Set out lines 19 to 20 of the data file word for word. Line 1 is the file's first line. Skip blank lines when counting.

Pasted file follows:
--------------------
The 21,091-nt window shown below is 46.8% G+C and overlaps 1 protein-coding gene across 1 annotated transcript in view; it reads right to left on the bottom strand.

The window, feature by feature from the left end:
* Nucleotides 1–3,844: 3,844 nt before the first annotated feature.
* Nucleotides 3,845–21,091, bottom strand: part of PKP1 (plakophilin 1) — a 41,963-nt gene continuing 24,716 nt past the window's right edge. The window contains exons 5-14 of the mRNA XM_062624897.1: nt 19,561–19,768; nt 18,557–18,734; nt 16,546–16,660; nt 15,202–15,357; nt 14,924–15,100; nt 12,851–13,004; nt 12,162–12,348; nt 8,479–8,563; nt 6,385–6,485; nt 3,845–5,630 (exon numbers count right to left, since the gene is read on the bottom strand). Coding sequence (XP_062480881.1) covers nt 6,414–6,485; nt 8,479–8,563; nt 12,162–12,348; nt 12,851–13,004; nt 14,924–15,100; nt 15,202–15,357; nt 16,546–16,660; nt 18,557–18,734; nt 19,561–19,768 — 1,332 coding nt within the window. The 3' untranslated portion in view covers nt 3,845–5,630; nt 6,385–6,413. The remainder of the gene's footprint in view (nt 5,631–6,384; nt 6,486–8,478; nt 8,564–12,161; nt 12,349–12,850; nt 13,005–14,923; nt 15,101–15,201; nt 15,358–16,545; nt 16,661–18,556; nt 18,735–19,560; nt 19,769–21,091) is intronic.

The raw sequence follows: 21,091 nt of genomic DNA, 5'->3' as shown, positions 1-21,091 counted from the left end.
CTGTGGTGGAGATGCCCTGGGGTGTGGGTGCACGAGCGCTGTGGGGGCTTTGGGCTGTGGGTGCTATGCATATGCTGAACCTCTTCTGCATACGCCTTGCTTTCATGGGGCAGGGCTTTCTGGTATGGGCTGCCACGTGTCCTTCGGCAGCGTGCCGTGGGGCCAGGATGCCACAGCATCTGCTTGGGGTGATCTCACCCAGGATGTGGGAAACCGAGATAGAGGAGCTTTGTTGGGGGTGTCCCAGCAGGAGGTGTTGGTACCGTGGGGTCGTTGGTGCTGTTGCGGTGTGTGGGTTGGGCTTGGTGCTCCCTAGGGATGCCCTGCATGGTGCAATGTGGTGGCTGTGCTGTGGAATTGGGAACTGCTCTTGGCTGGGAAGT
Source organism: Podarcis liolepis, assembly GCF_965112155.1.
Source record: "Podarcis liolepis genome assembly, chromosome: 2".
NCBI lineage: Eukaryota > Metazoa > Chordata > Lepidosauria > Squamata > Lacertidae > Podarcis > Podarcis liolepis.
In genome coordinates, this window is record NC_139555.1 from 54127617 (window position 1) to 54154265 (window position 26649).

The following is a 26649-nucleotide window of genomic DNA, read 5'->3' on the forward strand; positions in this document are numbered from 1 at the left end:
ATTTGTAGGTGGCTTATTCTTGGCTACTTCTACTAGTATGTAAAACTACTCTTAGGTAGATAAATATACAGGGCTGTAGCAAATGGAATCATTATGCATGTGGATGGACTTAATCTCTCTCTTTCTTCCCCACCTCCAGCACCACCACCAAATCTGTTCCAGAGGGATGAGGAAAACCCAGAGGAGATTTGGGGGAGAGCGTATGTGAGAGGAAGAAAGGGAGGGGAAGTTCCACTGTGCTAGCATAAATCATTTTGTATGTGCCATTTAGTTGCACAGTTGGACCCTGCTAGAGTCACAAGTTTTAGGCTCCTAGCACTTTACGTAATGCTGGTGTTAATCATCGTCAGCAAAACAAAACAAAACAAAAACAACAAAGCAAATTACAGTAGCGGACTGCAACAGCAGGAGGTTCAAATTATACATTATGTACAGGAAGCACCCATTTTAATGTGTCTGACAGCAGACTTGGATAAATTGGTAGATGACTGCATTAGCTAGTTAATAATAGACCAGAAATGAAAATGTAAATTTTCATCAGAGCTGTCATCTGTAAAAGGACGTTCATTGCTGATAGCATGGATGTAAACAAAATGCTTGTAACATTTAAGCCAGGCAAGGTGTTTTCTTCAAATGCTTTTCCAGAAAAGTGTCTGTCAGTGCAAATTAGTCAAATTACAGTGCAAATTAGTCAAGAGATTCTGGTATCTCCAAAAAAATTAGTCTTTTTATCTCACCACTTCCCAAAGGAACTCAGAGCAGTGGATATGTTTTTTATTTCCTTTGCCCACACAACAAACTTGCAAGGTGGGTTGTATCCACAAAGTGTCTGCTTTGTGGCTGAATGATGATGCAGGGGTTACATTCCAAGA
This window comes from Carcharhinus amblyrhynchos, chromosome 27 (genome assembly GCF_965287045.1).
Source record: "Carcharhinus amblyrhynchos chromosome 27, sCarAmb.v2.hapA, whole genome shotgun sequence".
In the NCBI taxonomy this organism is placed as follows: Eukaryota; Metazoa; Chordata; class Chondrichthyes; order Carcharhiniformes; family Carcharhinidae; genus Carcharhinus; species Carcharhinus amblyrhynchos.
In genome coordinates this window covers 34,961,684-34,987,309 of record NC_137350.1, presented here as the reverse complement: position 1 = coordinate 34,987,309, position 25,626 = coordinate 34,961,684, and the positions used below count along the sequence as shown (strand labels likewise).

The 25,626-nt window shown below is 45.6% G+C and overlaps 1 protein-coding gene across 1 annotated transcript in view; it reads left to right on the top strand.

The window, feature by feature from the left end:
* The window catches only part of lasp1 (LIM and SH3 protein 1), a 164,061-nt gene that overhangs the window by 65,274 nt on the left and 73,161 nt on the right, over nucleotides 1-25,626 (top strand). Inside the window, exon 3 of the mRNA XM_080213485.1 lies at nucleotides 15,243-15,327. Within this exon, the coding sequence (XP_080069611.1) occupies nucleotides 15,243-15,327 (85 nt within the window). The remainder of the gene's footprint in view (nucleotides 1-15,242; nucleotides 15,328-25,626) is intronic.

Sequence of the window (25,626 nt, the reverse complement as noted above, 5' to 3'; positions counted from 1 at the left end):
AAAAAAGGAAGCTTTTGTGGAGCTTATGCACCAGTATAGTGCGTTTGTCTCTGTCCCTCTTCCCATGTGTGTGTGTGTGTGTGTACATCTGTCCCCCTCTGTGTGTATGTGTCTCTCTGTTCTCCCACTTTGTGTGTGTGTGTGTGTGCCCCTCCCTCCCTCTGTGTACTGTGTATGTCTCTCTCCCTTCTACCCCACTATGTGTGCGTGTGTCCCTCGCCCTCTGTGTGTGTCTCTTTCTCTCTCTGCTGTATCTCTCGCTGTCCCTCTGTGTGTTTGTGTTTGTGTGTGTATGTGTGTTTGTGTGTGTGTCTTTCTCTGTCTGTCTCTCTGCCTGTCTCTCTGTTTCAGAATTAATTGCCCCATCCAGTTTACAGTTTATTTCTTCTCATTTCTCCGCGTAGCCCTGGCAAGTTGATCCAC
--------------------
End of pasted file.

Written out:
* The window catches only part of lasp1 (LIM and SH3 protein 1), a 164,061-nt gene that overhangs the window by 65,274 nt on the left and 73,161 nt on the right, over nucleotides 1-25,626 (top strand). Inside the window, exon 3 of the mRNA XM_080213485.1 lies at nucleotides 15,243-15,327. Within this exon, the coding sequence (XP_080069611.1) occupies nucleotides 15,243-15,327 (85 nt within the window). The remainder of the gene's footprint in view (nucleotides 1-15,242; nucleotides 15,328-25,626) is intronic.

Sequence of the window (25,626 nt, the reverse complement as noted above, 5' to 3'; positions counted from 1 at the left end):